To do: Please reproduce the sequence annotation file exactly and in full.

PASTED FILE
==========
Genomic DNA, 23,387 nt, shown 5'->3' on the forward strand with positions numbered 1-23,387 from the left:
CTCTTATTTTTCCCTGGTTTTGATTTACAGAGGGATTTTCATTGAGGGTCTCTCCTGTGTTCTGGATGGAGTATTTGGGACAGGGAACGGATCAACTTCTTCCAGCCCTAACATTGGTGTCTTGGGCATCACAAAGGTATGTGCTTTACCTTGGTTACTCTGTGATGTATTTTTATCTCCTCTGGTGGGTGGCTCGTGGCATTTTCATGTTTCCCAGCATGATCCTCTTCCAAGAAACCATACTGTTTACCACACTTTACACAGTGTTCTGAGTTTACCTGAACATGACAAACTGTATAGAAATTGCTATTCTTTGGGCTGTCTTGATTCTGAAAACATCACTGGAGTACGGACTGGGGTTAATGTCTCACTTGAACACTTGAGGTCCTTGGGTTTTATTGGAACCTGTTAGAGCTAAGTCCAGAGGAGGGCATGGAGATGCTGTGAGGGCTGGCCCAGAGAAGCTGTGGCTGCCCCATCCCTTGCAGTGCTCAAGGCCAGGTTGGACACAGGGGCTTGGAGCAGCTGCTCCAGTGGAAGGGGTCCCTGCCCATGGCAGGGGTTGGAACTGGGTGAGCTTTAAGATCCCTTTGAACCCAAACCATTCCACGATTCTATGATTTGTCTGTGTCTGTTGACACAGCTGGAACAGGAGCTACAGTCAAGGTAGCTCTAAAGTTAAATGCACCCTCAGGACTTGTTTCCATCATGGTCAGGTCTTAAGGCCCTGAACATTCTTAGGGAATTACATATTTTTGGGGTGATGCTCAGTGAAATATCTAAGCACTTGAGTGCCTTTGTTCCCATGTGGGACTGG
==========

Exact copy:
Genomic DNA, 23,387 nt, shown 5'->3' on the forward strand with positions numbered 1-23,387 from the left:
CTCTTATTTTTCCCTGGTTTTGATTTACAGAGGGATTTTCATTGAGGGTCTCTCCTGTGTTCTGGATGGAGTATTTGGGACAGGGAACGGATCAACTTCTTCCAGCCCTAACATTGGTGTCTTGGGCATCACAAAGGTATGTGCTTTACCTTGGTTACTCTGTGATGTATTTTTATCTCCTCTGGTGGGTGGCTCGTGGCATTTTCATGTTTCCCAGCATGATCCTCTTCCAAGAAACCATACTGTTTACCACACTTTACACAGTGTTCTGAGTTTACCTGAACATGACAAACTGTATAGAAATTGCTATTCTTTGGGCTGTCTTGATTCTGAAAACATCACTGGAGTACGGACTGGGGTTAATGTCTCACTTGAACACTTGAGGTCCTTGGGTTTTATTGGAACCTGTTAGAGCTAAGTCCAGAGGAGGGCATGGAGATGCTGTGAGGGCTGGCCCAGAGAAGCTGTGGCTGCCCCATCCCTTGCAGTGCTCAAGGCCAGGTTGGACACAGGGGCTTGGAGCAGCTGCTCCAGTGGAAGGGGTCCCTGCCCATGGCAGGGGTTGGAACTGGGTGAGCTTTAAGATCCCTTTGAACCCAAACCATTCCACGATTCTATGATTTGTCTGTGTCTGTTGACACAGCTGGAACAGGAGCTACAGTCAAGGTAGCTCTAAAGTTAAATGCACCCTCAGGACTTGTTTCCATCATGGTCAGGTCTTAAGGCCCTGAACATTCTTAGGGAATTACATATTTTTGGGGTGATGCTCAGTGAAATATCTAAGCACTTGAGTGCCTTTGTTCCCATGTGGGACTGG